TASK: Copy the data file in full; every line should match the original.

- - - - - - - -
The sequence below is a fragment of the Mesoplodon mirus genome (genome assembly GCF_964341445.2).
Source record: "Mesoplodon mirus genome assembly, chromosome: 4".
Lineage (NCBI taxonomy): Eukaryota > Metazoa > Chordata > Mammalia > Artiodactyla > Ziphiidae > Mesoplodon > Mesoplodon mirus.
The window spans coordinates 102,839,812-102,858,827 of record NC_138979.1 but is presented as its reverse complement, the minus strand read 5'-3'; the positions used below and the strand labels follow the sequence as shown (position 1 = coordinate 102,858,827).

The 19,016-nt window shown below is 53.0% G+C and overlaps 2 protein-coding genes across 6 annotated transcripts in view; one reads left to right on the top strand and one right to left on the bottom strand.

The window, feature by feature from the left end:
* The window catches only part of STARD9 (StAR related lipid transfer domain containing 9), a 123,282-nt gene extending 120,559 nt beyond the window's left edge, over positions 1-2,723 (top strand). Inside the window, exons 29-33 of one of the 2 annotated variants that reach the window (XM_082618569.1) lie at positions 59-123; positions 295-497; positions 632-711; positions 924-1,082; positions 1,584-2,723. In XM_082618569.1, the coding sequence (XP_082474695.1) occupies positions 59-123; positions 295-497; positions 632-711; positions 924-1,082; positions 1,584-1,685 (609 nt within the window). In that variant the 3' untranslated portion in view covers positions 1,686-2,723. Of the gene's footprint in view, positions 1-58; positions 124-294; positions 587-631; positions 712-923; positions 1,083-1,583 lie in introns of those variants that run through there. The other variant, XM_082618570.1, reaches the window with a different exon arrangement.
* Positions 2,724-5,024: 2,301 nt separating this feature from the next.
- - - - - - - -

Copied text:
The sequence below is a fragment of the Mesoplodon mirus genome (genome assembly GCF_964341445.2).
Source record: "Mesoplodon mirus genome assembly, chromosome: 4".
Lineage (NCBI taxonomy): Eukaryota > Metazoa > Chordata > Mammalia > Artiodactyla > Ziphiidae > Mesoplodon > Mesoplodon mirus.
The window spans coordinates 102,839,812-102,858,827 of record NC_138979.1 but is presented as its reverse complement, the minus strand read 5'-3'; the positions used below and the strand labels follow the sequence as shown (position 1 = coordinate 102,858,827).

The 19,016-nt window shown below is 53.0% G+C and overlaps 2 protein-coding genes across 6 annotated transcripts in view; one reads left to right on the top strand and one right to left on the bottom strand.

The window, feature by feature from the left end:
* The window catches only part of STARD9 (StAR related lipid transfer domain containing 9), a 123,282-nt gene extending 120,559 nt beyond the window's left edge, over positions 1-2,723 (top strand). Inside the window, exons 29-33 of one of the 2 annotated variants that reach the window (XM_082618569.1) lie at positions 59-123; positions 295-497; positions 632-711; positions 924-1,082; positions 1,584-2,723. In XM_082618569.1, the coding sequence (XP_082474695.1) occupies positions 59-123; positions 295-497; positions 632-711; positions 924-1,082; positions 1,584-1,685 (609 nt within the window). In that variant the 3' untranslated portion in view covers positions 1,686-2,723. Of the gene's footprint in view, positions 1-58; positions 124-294; positions 587-631; positions 712-923; positions 1,083-1,583 lie in introns of those variants that run through there. The other variant, XM_082618570.1, reaches the window with a different exon arrangement.
* Positions 2,724-5,024: 2,301 nt separating this feature from the next.